The hype around quantum computing is a problem
Quantum computing startups have become very popular, but there’s no guarantee that they will be able produce useful products in the near term.
Quantum computing is a buzzword that ranks probably only behind AI when it comes to hype. Quantum computing is now a major focus for large tech companies like Alphabet and Microsoft. A number of startups, many with staggering valuations, have also popped up. IonQ was, for instance, valued at $2 billion in October when it went public through a special purpose acquisition company. This commercial activity has been accelerated in the last three years.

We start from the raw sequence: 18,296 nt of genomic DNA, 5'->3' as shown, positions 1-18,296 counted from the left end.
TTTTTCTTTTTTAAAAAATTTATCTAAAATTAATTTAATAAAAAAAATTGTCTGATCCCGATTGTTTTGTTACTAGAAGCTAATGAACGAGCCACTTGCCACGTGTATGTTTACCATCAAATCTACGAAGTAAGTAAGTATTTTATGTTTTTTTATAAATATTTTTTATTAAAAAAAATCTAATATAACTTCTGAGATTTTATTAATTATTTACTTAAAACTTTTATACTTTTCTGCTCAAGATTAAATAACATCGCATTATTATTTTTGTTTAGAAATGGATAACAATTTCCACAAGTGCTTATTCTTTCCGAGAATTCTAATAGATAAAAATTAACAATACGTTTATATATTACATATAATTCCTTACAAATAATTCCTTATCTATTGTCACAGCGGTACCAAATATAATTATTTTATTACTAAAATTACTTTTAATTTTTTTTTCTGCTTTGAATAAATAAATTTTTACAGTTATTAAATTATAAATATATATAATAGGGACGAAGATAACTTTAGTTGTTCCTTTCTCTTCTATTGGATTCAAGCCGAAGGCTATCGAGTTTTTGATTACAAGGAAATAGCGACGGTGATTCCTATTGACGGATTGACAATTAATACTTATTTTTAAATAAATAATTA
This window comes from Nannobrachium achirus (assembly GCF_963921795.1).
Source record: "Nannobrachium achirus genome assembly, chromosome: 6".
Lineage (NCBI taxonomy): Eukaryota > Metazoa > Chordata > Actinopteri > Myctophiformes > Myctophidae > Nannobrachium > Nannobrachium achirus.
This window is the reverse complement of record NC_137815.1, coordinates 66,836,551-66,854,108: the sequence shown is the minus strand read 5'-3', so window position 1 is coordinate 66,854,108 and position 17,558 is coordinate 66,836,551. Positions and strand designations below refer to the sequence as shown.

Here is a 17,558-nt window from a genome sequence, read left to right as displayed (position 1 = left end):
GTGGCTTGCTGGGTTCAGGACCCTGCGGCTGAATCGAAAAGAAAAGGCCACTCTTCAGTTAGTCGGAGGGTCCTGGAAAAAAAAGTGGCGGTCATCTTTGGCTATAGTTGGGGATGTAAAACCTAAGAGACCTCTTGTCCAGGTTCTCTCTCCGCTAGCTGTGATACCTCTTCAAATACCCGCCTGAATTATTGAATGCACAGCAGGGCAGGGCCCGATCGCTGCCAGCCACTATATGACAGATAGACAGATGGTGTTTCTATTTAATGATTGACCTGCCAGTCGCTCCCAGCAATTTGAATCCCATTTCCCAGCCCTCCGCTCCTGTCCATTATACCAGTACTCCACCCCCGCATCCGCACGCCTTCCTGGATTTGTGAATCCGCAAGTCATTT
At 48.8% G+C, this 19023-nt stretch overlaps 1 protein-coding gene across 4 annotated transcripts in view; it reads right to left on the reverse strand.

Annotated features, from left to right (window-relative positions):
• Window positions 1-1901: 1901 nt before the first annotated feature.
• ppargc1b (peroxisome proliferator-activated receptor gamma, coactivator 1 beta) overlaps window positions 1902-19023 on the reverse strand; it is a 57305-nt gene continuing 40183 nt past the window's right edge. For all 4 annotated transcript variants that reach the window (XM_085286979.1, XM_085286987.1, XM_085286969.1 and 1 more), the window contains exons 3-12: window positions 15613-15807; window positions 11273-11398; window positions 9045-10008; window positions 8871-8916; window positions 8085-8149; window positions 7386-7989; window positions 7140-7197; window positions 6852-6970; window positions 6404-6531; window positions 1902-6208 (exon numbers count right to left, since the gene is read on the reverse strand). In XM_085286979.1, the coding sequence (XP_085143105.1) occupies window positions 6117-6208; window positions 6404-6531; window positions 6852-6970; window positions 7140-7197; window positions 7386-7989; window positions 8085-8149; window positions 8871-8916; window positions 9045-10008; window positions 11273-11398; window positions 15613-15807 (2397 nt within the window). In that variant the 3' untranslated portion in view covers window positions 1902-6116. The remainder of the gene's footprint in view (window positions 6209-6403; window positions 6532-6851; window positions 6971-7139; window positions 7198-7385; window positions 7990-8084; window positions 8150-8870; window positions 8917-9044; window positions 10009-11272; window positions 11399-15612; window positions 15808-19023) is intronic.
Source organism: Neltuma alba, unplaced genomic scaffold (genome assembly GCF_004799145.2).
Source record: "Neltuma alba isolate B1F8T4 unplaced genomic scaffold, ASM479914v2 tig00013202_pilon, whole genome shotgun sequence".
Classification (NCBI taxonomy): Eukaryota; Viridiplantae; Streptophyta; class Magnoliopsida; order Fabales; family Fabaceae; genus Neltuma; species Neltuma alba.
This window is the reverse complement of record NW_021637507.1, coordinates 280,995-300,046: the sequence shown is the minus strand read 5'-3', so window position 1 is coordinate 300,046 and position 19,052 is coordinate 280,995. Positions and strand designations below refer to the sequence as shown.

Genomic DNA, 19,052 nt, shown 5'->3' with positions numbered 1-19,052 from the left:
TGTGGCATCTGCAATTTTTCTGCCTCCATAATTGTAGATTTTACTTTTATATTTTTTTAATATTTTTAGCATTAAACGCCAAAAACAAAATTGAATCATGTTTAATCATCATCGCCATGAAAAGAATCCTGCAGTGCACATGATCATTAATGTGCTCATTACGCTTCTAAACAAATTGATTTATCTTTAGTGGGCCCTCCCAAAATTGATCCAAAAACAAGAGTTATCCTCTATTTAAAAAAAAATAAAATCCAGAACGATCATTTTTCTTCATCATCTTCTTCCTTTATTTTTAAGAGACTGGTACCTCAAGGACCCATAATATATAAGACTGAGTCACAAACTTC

I am as pro-quantum-computing as one can be: I’ve published more than 100 technical papers on the subject, and many of my PhD students and postdoctoral fellows are now well-known quantum computing practitioners all over the world. However, I am disturbed by the hype surrounding quantum computing these days. This is especially true when it comes claims regarding its commercialization.